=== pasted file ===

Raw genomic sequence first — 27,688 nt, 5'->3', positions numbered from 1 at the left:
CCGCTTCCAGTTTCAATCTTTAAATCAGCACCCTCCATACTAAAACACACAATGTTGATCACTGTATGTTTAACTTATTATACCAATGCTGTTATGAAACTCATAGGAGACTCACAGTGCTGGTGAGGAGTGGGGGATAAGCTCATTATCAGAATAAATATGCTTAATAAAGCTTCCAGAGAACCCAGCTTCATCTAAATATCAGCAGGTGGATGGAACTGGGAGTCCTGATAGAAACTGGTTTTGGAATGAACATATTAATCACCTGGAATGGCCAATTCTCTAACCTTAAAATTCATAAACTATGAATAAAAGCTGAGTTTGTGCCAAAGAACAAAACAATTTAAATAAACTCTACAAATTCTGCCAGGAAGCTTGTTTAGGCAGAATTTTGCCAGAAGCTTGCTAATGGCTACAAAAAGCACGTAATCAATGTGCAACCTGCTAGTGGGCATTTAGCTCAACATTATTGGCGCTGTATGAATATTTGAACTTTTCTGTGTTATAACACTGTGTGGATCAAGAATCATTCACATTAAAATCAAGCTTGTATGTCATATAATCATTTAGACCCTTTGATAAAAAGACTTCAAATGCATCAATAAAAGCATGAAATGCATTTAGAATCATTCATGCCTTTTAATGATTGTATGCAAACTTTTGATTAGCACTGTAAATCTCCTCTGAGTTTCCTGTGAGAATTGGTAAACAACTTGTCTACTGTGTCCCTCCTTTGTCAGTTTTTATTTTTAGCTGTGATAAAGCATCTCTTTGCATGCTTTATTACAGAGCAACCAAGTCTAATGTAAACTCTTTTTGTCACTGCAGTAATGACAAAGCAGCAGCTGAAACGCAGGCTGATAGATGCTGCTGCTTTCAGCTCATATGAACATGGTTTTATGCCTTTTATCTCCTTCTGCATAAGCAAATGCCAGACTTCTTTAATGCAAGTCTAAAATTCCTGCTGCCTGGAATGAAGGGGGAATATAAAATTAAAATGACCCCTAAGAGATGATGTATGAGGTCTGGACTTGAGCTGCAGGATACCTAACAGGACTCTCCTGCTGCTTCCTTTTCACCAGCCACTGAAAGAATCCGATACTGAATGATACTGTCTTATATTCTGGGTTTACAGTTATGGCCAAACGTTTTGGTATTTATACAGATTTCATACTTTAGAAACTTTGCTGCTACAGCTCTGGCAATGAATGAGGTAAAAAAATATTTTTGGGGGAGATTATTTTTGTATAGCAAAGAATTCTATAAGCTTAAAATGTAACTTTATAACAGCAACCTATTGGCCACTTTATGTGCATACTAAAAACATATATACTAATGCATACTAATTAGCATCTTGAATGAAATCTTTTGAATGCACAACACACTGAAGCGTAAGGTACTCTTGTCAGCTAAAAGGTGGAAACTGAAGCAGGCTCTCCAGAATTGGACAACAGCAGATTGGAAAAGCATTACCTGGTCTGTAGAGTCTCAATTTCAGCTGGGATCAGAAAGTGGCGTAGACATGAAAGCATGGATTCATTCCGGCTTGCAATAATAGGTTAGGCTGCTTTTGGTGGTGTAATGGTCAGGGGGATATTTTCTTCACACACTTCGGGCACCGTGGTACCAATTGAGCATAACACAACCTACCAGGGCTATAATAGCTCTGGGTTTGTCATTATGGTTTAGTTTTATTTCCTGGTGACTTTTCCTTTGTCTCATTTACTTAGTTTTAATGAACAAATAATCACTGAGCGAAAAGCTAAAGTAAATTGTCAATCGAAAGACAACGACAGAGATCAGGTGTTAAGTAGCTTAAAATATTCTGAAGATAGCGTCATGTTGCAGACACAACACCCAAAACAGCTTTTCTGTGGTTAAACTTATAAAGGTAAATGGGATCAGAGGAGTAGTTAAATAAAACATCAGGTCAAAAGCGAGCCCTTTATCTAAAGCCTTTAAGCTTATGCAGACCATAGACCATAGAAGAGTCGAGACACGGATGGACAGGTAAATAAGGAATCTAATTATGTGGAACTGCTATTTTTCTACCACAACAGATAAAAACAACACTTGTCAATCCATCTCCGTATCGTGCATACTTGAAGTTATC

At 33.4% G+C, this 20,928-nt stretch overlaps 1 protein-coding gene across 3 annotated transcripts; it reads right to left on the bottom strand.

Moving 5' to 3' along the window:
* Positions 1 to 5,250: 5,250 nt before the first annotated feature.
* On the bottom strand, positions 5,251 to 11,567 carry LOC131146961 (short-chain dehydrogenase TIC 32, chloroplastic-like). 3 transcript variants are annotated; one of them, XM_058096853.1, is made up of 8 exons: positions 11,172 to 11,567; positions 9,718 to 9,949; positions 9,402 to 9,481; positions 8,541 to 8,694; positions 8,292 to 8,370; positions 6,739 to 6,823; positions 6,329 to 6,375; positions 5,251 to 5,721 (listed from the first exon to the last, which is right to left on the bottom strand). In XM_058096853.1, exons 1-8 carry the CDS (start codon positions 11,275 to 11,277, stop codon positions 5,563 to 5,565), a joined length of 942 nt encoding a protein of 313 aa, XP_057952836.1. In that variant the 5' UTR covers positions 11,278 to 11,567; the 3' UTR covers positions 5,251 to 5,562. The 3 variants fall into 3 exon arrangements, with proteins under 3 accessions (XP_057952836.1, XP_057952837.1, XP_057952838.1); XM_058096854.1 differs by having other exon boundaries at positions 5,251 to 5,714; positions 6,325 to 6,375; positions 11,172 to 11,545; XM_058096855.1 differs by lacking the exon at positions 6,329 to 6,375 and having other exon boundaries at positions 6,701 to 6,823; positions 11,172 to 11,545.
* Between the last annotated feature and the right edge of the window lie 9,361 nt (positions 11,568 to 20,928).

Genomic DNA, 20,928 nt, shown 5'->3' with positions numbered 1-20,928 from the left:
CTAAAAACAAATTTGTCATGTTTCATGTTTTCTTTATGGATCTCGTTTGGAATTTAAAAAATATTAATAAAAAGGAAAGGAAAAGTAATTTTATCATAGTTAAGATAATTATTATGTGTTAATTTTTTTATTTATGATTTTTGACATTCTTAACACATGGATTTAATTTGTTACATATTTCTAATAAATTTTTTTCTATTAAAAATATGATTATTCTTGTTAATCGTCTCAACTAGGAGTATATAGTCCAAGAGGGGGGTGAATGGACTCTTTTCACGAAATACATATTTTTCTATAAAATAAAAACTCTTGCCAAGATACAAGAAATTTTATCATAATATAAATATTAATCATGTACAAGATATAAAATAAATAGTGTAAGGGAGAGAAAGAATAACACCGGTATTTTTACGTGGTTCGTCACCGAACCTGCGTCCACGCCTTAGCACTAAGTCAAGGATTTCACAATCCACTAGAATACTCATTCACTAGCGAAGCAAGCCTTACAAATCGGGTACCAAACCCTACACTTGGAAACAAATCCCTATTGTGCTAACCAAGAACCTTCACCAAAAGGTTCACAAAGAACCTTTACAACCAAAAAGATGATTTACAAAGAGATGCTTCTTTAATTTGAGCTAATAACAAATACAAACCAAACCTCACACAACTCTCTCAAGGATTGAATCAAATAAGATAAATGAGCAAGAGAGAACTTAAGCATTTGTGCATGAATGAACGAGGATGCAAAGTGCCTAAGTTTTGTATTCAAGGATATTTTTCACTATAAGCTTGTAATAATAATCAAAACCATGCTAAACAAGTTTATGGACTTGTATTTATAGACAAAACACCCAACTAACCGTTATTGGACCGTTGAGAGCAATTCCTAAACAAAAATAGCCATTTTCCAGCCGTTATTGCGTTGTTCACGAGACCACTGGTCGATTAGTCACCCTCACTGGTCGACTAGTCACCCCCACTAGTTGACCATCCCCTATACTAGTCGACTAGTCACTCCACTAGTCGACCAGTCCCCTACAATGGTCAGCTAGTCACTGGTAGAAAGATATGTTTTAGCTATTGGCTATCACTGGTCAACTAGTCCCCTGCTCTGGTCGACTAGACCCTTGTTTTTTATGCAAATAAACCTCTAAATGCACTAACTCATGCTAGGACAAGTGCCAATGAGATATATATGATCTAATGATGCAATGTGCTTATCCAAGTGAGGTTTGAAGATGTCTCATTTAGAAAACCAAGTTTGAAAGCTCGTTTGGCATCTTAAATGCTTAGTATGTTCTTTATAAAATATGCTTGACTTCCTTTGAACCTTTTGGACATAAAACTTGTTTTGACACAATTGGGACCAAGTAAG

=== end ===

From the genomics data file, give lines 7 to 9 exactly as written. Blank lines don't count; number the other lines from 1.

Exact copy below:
* Between the last annotated feature and the right edge of the window lie 9,361 nt (positions 11,568 to 20,928).

Genomic DNA, 20,928 nt, shown 5'->3' with positions numbered 1-20,928 from the left:
CTAAAAACAAATTTGTCATGTTTCATGTTTTCTTTATGGATCTCGTTTGGAATTTAAAAAATATTAATAAAAAGGAAAGGAAAAGTAATTTTATCATAGTTAAGATAATTATTATGTGTTAATTTTTTTATTTATGATTTTTGACATTCTTAACACATGGATTTAATTTGTTACATATTTCTAATAAATTTTTTTCTATTAAAAATATGATTATTCTTGTTAATCGTCTCAACTAGGAGTATATAGTCCAAGAGGGGGGTGAATGGACTCTTTTCACGAAATACATATTTTTCTATAAAATAAAAACTCTTGCCAAGATACAAGAAATTTTATCATAATATAAATATTAATCATGTACAAGATATAAAATAAATAGTGTAAGGGAGAGAAAGAATAACACCGGTATTTTTACGTGGTTCGTCACCGAACCTGCGTCCACGCCTTAGCACTAAGTCAAGGATTTCACAATCCACTAGAATACTCATTCACTAGCGAAGCAAGCCTTACAAATCGGGTACCAAACCCTACACTTGGAAACAAATCCCTATTGTGCTAACCAAGAACCTTCACCAAAAGGTTCACAAAGAACCTTTACAACCAAAAAGATGATTTACAAAGAGATGCTTCTTTAATTTGAGCTAATAACAAATACAAACCAAACCTCACACAACTCTCTCAAGGATTGAATCAAATAAGATAAATGAGCAAGAGAGAACTTAAGCATTTGTGCATGAATGAACGAGGATGCAAAGTGCCTAAGTTTTGTATTCAAGGATATTTTTCACTATAAGCTTGTAATAATAATCAAAACCATGCTAAACAAGTTTATGGACTTGTATTTATAGACAAAACACCCAACTAACCGTTATTGGACCGTTGAGAGCAATTCCTAAACAAAAATAGCCATTTTCCAGCCGTTATTGCGTTGTTCACGAGACCACTGGTCGATTAGTCACCCTCACTGGTCGACTAGTCACCCCCACTAGTTGACCATCCCCTATACTAGTCGACTAGTCACTCCACTAGTCGACCAGTCCCCTACAATGGTCAGCTAGTCACTGGTAGAAAGATATGTTTTAGCTATTGGCTATCACTGGTCAACTAGTCCCCTGCTCTGGTCGACTAGACCCTTGTTTTTTATGCAAATAAACCTCTAAATGCACTAACTCATGCTAGGACAAGTGCCAATGAGATATATATGATCTAATGATGCAATGTGCTTATCCAAGTGAGGTTTGAAGATGTCTCATTTAGAAAACCAAGTTTGAAAGCTCGTTTGGCATCTTAAATGCTTAGTATGTTCTTTATAAAATATGCTTGACTTCCTTTGAACCTTTTGGACATAAAACTTGTTTTGACACAATTGGGACCAAGTAAG